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style wines from Niagara, Canada Jamie Goodes wine blog

Time:2019-05-20 06:59wine - Red wine life health Click:

Wine Canada Niagara appassimento

style wines from Niagara, Canada Jamie Goodes wine blog

This tasting at the Terroir symposium in Toronto was led by Elsa Macdonald, and it focused on the topic of her MW dissertation: appassimento-style wines from Canada’s Niagara peninsula.

These are wines that have been made from grapes that have been dried pre-fermentation. The drying process, made famous in the Veneto region of Italy for its use in making Amarone and Ripasso, removes moisture from grapes, concentrating many of the flavours. There are also some physiological changes in the grapes which affect the flavour of the resulting wines. One of these is an increase in glycerol. It seems that while sugar and flavours are concentrated, acidity isn’t, and nor are green characters in the grapes.

style wines from Niagara, Canada Jamie Goodes wine blog

Drying grapes

style wines from Niagara, Canada Jamie Goodes wine blog

Of course, drying grapes isn’t without risk. Some botrytis development is actually desirable, but not too much. For this reason, the grapes need to be harvested carefully, and only bunches that are unblemished are suitable for the drying process. Apart from rot, the big threat is that volatile acidity can increase.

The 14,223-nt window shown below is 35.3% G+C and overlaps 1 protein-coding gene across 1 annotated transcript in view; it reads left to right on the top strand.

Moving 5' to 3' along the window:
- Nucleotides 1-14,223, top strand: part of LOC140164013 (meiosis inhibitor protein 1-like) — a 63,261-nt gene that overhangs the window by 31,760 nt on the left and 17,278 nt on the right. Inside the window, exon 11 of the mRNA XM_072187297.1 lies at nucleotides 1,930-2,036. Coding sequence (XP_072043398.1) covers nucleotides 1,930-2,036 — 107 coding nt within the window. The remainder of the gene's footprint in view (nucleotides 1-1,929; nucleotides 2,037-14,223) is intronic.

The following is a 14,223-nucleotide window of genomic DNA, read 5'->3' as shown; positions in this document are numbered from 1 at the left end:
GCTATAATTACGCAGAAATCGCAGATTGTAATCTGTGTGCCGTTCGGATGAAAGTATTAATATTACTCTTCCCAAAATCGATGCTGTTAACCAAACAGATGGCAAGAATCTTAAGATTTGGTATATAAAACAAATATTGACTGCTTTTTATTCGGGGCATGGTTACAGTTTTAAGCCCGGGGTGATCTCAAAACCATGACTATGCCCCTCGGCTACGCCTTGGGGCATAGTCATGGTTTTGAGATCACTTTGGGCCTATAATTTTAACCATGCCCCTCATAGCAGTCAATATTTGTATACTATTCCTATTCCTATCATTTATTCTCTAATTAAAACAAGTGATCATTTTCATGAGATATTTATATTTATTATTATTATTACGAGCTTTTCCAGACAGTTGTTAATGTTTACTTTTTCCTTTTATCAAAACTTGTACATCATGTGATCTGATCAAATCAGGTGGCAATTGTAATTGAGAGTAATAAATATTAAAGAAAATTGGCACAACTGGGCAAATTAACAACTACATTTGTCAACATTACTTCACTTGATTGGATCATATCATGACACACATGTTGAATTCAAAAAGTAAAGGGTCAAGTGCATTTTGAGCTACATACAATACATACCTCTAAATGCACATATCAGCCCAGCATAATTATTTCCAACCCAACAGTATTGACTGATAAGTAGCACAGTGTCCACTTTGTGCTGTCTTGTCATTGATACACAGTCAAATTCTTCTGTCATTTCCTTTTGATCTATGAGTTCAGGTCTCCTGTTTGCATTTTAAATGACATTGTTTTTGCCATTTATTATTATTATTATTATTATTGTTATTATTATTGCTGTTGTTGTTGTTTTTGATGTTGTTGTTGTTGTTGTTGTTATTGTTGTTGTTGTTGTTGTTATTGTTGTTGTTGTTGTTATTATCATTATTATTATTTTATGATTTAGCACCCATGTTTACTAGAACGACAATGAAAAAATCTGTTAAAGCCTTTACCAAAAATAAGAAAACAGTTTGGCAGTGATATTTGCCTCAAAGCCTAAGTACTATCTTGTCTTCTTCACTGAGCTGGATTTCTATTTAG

style wines from Niagara, Canada Jamie Goodes wine blog

The panel leading the tasting: L-R Graham Rennie (Rennie Estate), Andrzej Lipinski (Big Head), Angelo Pavan (Cave Spring), Barclay Robinson (Foreign Affair), Lydia Tomek (Burning Kiln), Magdalena Kaiser, Marco Piccoli (Arterra) and Elsa Macdonald

There has been a lot of interest in appassimento in Niagara. This is because it is a cool climate region with a short season, and so red wines here can often benefit from a little post-harvest extended ripening. Also, what was previously an affordable wine can suddenly become a more expensive one, which makes this a potentially lucrative opportunity for wineries.

These wines were all tasted blind, and notes and scores are as written blind, without further modification other than to add technical details. I was quite impressed: I wasn’t expecting to like these wines as much as I did. We began by looking at a solitary white wine, and then five partial appassimento wines, before tucking into to some full appassimento examples.

Burning Kiln Stick Shaker 2016 Niagara, Canada
This is 100% Savagnin (dried from 22.7-28.2 Brix), 16.2% alcohol. 31 g/l residual sugar. Rich and sweet with broad texture and grapey richness. It’s an unusual wine with some sweetness, but also some warmth from the alcohol. 87/100

Partial appassimento

Foreign Affair Winery Dream 2016 Niagara, Canada
Bordeaux style blend. 17% dried grapes (for 100 days in a barn). 14.2% alcohol. Rich and quite intense with good freshness. Has some grippy structure and some creamy, spicy complexity. Lovely depth with nice intensity, showing some vanilla on the finish from the oak. Pretty stylishly done. 92/100

Arterra Wines Epoca 2016 Niagara, Canada
100% Merlot, 20% dried (in crates in a controlled room, 6 weeks, 10 C). 14.5% alcohol, 11 g/l residual sugar. Concentrated and rich with nice freshness, as well as some oak character (vanilla and cedar). Nice weight and structure with some grippy tannins, and finishing with lots of cedar notes. 90/100

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